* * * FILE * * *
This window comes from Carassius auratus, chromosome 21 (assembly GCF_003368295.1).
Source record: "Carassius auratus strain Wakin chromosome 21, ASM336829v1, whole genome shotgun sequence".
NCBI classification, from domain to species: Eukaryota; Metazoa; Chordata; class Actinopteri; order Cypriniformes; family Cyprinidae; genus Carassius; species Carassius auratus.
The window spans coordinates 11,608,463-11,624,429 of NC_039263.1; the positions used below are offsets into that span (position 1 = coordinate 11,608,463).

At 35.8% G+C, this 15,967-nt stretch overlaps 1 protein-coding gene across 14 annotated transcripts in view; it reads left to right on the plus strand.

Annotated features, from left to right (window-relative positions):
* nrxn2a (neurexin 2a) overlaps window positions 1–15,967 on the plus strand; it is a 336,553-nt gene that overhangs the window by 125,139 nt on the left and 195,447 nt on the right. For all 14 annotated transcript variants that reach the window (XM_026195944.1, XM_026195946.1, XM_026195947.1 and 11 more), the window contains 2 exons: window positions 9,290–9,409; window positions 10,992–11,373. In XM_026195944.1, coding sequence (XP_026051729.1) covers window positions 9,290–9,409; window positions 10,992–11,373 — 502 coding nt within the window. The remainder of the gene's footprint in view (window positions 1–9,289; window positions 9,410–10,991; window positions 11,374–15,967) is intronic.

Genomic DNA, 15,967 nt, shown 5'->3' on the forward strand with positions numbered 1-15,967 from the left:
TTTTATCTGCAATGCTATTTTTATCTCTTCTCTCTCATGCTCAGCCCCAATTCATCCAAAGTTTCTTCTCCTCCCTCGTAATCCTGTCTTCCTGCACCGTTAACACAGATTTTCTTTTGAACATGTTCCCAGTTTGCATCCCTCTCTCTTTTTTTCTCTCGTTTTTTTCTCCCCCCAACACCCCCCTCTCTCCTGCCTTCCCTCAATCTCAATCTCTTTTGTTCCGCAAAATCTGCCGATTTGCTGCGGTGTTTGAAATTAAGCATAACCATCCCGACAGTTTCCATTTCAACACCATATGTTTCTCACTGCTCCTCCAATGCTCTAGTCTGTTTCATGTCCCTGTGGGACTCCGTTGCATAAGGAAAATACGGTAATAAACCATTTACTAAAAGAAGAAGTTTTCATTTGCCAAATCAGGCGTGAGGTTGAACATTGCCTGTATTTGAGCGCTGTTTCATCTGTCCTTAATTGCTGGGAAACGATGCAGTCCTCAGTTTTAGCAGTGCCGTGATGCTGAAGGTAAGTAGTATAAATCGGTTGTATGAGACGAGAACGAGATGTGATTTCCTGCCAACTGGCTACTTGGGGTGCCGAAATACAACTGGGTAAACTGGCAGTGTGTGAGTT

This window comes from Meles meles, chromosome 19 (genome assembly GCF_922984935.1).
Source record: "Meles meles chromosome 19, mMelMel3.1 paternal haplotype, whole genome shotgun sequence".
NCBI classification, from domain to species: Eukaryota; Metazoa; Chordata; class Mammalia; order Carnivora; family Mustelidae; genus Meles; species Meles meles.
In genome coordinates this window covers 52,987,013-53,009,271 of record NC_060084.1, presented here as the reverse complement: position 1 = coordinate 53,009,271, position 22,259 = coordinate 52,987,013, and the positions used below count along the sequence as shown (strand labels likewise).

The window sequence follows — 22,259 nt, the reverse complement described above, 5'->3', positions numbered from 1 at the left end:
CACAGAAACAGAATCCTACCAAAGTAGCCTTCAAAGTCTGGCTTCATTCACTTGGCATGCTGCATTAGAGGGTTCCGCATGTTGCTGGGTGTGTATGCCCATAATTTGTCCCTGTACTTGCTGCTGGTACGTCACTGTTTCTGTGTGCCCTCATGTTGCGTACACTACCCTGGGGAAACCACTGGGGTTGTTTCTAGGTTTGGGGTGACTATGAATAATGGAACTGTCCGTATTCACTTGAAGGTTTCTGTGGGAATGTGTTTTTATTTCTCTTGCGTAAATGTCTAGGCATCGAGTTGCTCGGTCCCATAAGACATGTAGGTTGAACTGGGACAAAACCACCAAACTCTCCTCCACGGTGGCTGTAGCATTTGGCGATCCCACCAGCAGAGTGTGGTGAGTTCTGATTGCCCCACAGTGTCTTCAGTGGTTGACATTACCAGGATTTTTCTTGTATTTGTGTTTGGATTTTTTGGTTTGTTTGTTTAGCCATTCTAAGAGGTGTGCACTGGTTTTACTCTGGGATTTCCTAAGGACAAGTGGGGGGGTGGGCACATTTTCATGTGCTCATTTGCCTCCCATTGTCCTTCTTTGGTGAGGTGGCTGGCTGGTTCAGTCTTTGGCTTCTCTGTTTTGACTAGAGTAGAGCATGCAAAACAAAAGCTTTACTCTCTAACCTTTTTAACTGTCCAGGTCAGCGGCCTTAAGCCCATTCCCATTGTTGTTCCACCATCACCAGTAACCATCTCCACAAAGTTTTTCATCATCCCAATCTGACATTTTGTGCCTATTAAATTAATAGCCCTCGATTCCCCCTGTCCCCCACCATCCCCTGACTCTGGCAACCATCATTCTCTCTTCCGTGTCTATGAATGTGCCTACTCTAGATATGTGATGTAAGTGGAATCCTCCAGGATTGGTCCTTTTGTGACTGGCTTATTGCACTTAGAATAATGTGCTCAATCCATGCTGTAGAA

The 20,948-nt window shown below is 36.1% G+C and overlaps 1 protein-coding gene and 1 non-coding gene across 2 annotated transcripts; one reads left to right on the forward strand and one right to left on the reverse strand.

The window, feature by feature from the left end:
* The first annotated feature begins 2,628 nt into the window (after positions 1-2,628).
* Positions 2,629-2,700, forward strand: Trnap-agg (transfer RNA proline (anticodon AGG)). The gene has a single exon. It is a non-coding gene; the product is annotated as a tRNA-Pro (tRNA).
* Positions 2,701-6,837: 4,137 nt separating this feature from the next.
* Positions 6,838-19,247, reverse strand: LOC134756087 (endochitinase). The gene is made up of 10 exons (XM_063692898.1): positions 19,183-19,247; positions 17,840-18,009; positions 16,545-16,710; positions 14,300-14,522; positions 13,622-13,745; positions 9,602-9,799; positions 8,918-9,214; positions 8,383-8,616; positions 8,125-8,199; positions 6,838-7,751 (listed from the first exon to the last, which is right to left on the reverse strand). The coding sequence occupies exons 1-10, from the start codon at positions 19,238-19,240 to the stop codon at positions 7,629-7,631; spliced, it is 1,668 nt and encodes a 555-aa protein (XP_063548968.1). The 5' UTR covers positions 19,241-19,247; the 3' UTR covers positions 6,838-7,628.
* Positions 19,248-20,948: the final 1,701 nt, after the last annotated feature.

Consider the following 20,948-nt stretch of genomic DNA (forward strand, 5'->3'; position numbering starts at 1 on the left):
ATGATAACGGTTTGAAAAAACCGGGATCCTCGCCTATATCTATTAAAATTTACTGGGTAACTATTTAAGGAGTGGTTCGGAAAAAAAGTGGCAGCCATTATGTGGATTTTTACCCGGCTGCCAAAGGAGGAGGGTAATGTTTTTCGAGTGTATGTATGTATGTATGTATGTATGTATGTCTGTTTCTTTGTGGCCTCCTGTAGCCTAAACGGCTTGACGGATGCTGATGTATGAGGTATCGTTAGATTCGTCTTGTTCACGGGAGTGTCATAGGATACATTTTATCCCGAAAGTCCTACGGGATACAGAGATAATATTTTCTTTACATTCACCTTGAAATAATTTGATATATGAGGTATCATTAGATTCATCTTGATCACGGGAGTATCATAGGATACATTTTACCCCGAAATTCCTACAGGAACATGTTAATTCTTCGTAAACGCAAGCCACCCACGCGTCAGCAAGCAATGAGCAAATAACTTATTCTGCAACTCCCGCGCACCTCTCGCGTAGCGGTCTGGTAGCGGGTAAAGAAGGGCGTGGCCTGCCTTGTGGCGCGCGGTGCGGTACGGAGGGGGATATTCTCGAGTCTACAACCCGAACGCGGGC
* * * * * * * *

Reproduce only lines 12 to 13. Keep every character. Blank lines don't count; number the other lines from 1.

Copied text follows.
NCBI classification, from domain to species: Eukaryota; Metazoa; Chordata; class Mammalia; order Carnivora; family Mustelidae; genus Meles; species Meles meles.
In genome coordinates this window covers 52,987,013-53,009,271 of record NC_060084.1, presented here as the reverse complement: position 1 = coordinate 53,009,271, position 22,259 = coordinate 52,987,013, and the positions used below count along the sequence as shown (strand labels likewise).